Building resilience through joint village land use planning in Tanzania


Photo: A Maasai pastoralist taking water from the Olkitikiti Dam, in Olkitikiti village, Kiteto, Tanzania - one of four villages forming part of the OLENGAPA shared grazing area.  Credit: ILRI / Fiona Flintan

Outcome Overview

The lack of land tenure security is a structural cause of food insecurity in Tanzania, particularly among pastoralists and agro-pastoralists. In recent years, there has been an increasing number of conflicts between these groups and other land users, many turning violent and threatening local development.

Land tenure security for pastoralist communities can be improved through village land use planning and land certification. The process provides opportunities for bringing different stakeholders together to discuss, negotiate, and agree on land use and to resolve related conflicts. In situations where villages share resources such as grazing areas and water, joint village land use planning and the provision of group certificates can be more appropriate than individual village land use planning and individual certificates.

In December 2015, the International Livestock Research Institute (ILRI) and the Ministry of Agriculture, Livestock and Fisheries of Tanzania[1] signed a collaborative research agreement to jointly implement the third phase of the Sustainable Rangeland Management Project, which works with national and local authorities to secure land rights of local rangeland users through implementation of joint village land use planning and land certification. During the Project’s previous phases, joint village planning was successfully piloted across three villages: Orkitikiti, Lerug, and Ngapapa. This process led to the protection of a shared grazing area of 12,000 hectares, called OLENGAPA to incorporate a part of each of the three villages’ names. In November 2017, a fourth village joined OLENGAPA, expanding the shared area to 30,000 hectares. The OLENGAPA Livestock Keepers Association was established and provided with group certificates of customary rights of occupancy. In a meeting held in 2018, the now Minister of Livestock and Fisheries described this process as “very inspiring” and expressed interest in scaling up the methodology. In parallel, another larger area benefited from the innovative approach: ALOLLE encompasses over 95,000 hectares of grazing land shared by the Amei, Lembapuli, Lesoit, and Loolera villages. Its joint village land use planning agreement was signed on September 7, 2018. Community members anticipate that this agreement will bring peace to their villages. The securing of grazing lands across three additional clusters of villages is close to finalization. Plans are underway to develop rangeland management plans through participatory rangeland management (PRM) to improve productivity in OLENGAPA and ALOLLE. Joint village land use planning has been integrated in the government’s manual of Tools and Spatial Technologies for Village Land Use Planning 2018, the National Land Use Framework 2013-2033, and the next edition of the National Land Use Planning Commission’s Guidelines for Village Land Use Planning.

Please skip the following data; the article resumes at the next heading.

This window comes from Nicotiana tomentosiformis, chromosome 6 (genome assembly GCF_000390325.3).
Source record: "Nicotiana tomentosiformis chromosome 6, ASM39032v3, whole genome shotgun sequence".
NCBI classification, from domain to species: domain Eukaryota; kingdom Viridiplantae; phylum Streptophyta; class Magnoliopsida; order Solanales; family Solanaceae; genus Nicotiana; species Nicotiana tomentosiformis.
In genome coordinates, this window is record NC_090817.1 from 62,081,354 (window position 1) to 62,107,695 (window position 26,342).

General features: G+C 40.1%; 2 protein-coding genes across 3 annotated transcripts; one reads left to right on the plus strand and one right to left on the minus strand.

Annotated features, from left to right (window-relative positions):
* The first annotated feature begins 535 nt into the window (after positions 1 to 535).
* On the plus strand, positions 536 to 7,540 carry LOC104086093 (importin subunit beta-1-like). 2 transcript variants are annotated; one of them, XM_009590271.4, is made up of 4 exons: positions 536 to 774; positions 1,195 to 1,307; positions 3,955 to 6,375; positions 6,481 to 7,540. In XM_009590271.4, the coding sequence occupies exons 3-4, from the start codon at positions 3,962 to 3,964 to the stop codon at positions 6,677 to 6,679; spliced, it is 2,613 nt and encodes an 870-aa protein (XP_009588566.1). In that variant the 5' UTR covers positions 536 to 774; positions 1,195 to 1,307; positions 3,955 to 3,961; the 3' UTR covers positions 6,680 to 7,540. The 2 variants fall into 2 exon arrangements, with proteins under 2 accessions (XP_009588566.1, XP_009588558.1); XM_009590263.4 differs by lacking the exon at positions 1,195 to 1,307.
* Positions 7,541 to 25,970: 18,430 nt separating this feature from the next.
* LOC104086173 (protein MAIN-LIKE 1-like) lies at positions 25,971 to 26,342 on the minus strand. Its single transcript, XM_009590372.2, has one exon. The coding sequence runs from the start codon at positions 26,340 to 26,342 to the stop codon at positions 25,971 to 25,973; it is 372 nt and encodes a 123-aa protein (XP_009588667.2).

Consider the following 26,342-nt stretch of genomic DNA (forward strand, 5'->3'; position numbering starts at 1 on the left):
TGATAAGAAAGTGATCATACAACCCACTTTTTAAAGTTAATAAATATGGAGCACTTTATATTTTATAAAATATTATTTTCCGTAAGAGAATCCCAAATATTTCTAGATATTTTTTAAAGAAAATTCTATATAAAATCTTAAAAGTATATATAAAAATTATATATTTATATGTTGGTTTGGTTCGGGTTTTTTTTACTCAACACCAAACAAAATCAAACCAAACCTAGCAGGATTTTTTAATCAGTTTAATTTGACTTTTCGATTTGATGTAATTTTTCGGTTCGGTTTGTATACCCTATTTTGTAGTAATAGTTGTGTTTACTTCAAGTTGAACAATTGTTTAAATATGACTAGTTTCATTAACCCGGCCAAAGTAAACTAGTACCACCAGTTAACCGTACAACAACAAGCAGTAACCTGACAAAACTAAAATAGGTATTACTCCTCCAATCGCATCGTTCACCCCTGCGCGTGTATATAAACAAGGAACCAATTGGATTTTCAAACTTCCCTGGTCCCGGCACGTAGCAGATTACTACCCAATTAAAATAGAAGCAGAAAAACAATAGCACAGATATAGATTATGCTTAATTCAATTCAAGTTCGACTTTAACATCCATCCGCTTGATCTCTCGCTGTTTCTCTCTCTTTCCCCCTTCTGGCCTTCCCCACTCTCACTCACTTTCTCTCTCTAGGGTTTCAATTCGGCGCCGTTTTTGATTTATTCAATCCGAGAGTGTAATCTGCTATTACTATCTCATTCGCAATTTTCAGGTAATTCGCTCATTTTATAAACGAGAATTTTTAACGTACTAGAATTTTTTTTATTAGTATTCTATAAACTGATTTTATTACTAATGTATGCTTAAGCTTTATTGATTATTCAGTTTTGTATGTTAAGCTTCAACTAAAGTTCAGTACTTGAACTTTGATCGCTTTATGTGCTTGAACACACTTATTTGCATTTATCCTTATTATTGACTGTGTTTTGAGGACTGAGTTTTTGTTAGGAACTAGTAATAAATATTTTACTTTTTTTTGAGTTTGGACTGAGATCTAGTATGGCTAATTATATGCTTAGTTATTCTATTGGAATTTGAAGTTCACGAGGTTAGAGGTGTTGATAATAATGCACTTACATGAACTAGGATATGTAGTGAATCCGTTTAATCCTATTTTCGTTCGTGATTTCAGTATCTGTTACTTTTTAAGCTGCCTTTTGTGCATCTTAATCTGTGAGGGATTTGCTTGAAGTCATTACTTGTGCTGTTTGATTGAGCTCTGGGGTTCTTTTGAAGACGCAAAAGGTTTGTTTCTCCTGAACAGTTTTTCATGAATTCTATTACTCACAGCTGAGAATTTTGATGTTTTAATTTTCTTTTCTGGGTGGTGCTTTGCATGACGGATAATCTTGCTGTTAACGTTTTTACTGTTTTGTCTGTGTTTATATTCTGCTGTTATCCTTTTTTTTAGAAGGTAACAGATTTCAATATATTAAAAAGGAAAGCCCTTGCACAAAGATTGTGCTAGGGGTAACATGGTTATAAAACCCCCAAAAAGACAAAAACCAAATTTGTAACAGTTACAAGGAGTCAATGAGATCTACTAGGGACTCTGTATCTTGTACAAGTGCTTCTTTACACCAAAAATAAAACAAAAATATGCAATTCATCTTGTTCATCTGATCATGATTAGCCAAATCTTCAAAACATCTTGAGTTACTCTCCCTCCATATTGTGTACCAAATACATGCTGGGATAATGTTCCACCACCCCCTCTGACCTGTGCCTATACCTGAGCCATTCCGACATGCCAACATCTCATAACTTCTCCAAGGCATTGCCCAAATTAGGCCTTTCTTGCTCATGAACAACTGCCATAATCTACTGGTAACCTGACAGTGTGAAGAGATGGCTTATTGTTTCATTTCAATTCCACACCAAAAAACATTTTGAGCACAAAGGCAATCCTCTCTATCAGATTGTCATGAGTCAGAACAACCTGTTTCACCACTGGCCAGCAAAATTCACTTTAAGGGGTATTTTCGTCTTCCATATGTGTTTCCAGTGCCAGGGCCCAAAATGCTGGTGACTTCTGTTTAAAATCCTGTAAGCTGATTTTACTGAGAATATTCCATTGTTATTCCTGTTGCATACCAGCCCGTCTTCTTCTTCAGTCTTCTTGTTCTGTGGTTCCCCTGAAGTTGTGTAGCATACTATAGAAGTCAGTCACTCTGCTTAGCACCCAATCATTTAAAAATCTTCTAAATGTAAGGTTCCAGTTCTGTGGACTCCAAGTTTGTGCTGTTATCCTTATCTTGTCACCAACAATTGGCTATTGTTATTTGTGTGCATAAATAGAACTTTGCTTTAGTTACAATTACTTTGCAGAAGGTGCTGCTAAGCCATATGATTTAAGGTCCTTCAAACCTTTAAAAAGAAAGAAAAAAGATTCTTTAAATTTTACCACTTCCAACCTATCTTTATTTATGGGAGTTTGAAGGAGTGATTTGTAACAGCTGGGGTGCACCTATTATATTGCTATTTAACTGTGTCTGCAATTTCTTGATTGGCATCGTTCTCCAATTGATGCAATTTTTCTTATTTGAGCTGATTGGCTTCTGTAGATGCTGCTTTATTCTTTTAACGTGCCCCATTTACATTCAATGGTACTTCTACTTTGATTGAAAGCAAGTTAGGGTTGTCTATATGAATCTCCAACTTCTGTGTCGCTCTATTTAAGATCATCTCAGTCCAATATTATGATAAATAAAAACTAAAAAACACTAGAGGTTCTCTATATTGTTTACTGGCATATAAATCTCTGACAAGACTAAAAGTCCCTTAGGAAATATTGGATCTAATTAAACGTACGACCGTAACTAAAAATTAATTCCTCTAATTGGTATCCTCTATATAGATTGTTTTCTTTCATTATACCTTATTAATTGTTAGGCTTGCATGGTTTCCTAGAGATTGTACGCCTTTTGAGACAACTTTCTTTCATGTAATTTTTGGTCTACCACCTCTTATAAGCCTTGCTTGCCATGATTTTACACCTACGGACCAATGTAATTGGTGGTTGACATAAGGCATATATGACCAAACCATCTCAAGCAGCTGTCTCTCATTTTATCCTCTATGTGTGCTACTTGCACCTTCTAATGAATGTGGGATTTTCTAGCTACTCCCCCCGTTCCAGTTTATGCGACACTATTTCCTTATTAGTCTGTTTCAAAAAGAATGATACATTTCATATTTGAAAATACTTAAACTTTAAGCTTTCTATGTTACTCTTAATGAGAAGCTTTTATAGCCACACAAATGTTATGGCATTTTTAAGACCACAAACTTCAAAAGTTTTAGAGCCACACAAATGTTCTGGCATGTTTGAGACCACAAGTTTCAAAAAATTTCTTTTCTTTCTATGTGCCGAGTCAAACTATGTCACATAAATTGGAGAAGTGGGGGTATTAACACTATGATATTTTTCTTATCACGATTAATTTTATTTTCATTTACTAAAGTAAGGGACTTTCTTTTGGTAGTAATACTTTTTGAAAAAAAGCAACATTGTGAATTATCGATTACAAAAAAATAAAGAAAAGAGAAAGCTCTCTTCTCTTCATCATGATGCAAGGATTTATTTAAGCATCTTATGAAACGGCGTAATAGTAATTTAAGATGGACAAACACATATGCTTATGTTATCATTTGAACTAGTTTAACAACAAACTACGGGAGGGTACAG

The Sustainable Rangeland Management Project is funded by the International Fund for Agricultural Development (IFAD) and Irish Aid and implemented through the International Land Coalition National Engagement Strategy process in Tanzania, which involves ILRI, the Ministry of Livestock and Fisheries, the National Land Use Planning Commission, and local NGOs with support from the CGIAR Research Programs on Policies, Institutions, and Markets (PIM) and Livestock.

[1] The ministry was split into two similar ministries in October 2017:  Ministry of Agriculture and Ministry of Livestock and Fisheries.

This work was undertaken as part of the CGIAR Research Program on Policies, Institutions, and Markets (PIM) under Flagship 5: Governance of Natural Resources.

This story is part of the PIM 2018 Outcomes collection. For more information about our work in 2018, see PIM Achievements in 2018: Highlights and Annual report 2018: CGIAR Research Program on Policies, Institutions, and Markets (PIM).

Key Partners

International Livestock Research Institute (ILRI); International Fund for Agricultural Development (IFAD); International Land Coalition; Irish Aid; Livestock CGIAR Research Program; Ministry of Livestock and Fisheries of Tanzania; National Land Use Planning Commission (Tanzania).



Research Area

Governance of Natural Resources

Geographic Focus


Corresponding Researchers

Fiona Flintan (ILRI)



Innovations to help secure pastoral land tenure and governance (PIM Webinar with Fiona Flintan)







Also read:

Joint village land use planning for the resolution of conflicts in Tanzania (at IFAD Social Reporting Blog – by Fiona Flintan)